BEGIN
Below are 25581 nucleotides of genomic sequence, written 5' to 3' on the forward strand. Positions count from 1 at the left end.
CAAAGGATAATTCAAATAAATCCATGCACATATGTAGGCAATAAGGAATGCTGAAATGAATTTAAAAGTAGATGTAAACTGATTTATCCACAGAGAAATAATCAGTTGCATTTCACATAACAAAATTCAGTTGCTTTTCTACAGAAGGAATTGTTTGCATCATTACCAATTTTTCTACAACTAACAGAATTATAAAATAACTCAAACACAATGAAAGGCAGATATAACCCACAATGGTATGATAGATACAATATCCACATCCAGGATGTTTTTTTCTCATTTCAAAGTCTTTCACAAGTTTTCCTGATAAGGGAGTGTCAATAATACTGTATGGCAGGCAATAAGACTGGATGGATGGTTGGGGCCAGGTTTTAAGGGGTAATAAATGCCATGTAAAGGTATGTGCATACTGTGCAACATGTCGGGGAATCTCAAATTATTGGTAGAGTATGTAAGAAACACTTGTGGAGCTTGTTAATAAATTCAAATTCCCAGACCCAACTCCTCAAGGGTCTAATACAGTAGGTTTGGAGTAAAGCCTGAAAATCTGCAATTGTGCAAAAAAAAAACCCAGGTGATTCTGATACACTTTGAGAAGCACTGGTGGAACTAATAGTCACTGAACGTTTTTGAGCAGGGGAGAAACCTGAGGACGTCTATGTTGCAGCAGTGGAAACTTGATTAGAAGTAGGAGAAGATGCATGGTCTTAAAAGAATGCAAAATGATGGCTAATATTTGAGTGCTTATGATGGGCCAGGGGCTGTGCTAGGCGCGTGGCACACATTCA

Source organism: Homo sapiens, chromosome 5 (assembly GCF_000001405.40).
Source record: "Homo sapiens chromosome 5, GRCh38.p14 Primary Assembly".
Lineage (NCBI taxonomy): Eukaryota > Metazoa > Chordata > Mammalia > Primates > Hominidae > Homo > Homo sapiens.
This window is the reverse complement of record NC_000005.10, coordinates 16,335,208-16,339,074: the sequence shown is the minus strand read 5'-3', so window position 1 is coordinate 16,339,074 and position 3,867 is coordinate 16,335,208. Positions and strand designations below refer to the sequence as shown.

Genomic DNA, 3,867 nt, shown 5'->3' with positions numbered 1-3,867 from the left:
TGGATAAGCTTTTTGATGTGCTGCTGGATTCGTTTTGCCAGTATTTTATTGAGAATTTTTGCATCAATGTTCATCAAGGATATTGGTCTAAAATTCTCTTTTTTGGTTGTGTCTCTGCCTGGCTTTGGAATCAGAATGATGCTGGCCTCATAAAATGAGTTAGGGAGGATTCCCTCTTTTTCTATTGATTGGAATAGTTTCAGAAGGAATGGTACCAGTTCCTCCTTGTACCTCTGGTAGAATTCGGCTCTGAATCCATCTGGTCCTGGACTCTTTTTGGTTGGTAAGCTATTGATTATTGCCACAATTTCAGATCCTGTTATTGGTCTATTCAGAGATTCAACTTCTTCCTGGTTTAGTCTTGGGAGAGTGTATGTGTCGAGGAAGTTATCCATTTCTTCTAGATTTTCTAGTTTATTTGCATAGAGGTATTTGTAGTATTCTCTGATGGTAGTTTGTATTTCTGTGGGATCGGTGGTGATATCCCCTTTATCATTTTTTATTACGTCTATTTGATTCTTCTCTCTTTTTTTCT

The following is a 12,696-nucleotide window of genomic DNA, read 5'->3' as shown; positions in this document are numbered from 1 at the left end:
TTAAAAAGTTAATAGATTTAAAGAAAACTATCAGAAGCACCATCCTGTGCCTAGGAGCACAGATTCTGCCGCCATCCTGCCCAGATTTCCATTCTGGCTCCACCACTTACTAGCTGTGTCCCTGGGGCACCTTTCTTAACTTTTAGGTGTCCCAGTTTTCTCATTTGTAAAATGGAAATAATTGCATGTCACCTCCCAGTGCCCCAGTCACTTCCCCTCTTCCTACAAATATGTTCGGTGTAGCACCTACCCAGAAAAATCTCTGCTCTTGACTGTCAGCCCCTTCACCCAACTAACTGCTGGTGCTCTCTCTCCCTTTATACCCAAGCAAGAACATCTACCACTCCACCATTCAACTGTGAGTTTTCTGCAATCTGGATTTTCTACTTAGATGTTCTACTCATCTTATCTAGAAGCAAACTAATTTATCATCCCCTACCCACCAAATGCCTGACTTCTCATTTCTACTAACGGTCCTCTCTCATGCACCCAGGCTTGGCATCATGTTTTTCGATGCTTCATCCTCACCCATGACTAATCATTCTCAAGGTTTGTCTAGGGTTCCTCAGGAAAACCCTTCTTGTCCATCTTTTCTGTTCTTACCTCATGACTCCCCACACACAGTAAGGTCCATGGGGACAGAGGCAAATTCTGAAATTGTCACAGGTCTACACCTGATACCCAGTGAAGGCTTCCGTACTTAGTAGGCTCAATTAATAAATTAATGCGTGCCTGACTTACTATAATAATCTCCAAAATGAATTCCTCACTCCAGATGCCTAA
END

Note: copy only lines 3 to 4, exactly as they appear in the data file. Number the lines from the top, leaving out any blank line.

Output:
Source organism: Homo sapiens, chromosome 5 (assembly GCF_000001405.40).
Source record: "Homo sapiens chromosome 5, GRCh38.p14 Primary Assembly".